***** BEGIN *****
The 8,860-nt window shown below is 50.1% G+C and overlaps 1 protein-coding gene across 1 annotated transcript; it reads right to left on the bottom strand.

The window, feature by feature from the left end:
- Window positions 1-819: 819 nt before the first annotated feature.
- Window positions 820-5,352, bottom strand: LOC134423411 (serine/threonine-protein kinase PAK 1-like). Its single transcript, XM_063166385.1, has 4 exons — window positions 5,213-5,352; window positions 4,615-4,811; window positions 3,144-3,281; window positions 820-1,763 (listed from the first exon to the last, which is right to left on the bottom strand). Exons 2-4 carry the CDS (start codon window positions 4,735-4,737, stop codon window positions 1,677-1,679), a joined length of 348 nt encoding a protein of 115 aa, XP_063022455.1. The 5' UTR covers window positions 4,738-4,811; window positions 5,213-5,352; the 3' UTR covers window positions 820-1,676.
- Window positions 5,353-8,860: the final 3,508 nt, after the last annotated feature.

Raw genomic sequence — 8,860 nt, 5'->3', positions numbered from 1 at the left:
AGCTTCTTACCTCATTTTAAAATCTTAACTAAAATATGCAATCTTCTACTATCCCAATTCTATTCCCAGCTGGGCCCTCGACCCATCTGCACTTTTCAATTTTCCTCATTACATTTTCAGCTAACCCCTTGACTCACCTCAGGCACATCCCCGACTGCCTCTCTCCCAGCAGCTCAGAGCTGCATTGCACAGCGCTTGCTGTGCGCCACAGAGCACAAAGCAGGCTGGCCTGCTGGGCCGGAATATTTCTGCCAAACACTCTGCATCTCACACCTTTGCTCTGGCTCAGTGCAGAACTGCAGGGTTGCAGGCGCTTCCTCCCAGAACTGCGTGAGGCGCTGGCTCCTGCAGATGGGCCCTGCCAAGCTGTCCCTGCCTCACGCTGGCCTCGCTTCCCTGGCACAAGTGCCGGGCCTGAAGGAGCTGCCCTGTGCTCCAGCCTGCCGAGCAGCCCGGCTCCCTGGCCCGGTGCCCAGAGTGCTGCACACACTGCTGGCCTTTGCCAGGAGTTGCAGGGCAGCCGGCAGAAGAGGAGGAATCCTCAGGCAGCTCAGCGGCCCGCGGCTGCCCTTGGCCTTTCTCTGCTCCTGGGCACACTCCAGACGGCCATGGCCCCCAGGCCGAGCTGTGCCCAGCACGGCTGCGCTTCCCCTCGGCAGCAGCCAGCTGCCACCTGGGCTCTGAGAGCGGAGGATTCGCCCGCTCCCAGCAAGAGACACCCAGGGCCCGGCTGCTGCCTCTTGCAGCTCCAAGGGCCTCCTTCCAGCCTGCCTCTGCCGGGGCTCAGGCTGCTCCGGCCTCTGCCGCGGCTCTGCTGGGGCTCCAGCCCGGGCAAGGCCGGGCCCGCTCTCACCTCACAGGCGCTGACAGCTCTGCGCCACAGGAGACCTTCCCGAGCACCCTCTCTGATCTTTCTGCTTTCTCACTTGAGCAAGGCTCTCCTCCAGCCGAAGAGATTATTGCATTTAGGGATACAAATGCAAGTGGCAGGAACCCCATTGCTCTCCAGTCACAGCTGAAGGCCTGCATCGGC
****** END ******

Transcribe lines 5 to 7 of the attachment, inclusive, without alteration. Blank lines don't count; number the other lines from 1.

- Window positions 5,353-8,860: the final 3,508 nt, after the last annotated feature.

Raw genomic sequence — 8,860 nt, 5'->3', positions numbered from 1 at the left:
AGCTTCTTACCTCATTTTAAAATCTTAACTAAAATATGCAATCTTCTACTATCCCAATTCTATTCCCAGCTGGGCCCTCGACCCATCTGCACTTTTCAATTTTCCTCATTACATTTTCAGCTAACCCCTTGACTCACCTCAGGCACATCCCCGACTGCCTCTCTCCCAGCAGCTCAGAGCTGCATTGCACAGCGCTTGCTGTGCGCCACAGAGCACAAAGCAGGCTGGCCTGCTGGGCCGGAATATTTCTGCCAAACACTCTGCATCTCACACCTTTGCTCTGGCTCAGTGCAGAACTGCAGGGTTGCAGGCGCTTCCTCCCAGAACTGCGTGAGGCGCTGGCTCCTGCAGATGGGCCCTGCCAAGCTGTCCCTGCCTCACGCTGGCCTCGCTTCCCTGGCACAAGTGCCGGGCCTGAAGGAGCTGCCCTGTGCTCCAGCCTGCCGAGCAGCCCGGCTCCCTGGCCCGGTGCCCAGAGTGCTGCACACACTGCTGGCCTTTGCCAGGAGTTGCAGGGCAGCCGGCAGAAGAGGAGGAATCCTCAGGCAGCTCAGCGGCCCGCGGCTGCCCTTGGCCTTTCTCTGCTCCTGGGCACACTCCAGACGGCCATGGCCCCCAGGCCGAGCTGTGCCCAGCACGGCTGCGCTTCCCCTCGGCAGCAGCCAGCTGCCACCTGGGCTCTGAGAGCGGAGGATTCGCCCGCTCCCAGCAAGAGACACCCAGGGCCCGGCTGCTGCCTCTTGCAGCTCCAAGGGCCTCCTTCCAGCCTGCCTCTGCCGGGGCTCAGGCTGCTCCGGCCTCTGCCGCGGCTCTGCTGGGGCTCCAGCCCGGGCAAGGCCGGGCCCGCTCTCACCTCACAGGCGCTGACAGCTCTGCGCCACAGGAGACCTTCCCGAGCACCCTCTCTGATCTTTCTGCTTTCTCACTTGAGCAAGGCTCTCCTCCAGCCGAAGAGATTATTGCATTTAGGGATACAAATGCAAGTGGCAGGAACCCCATTGCTCTCCAGTCACAGCTGAAGGCCTGCATCGGC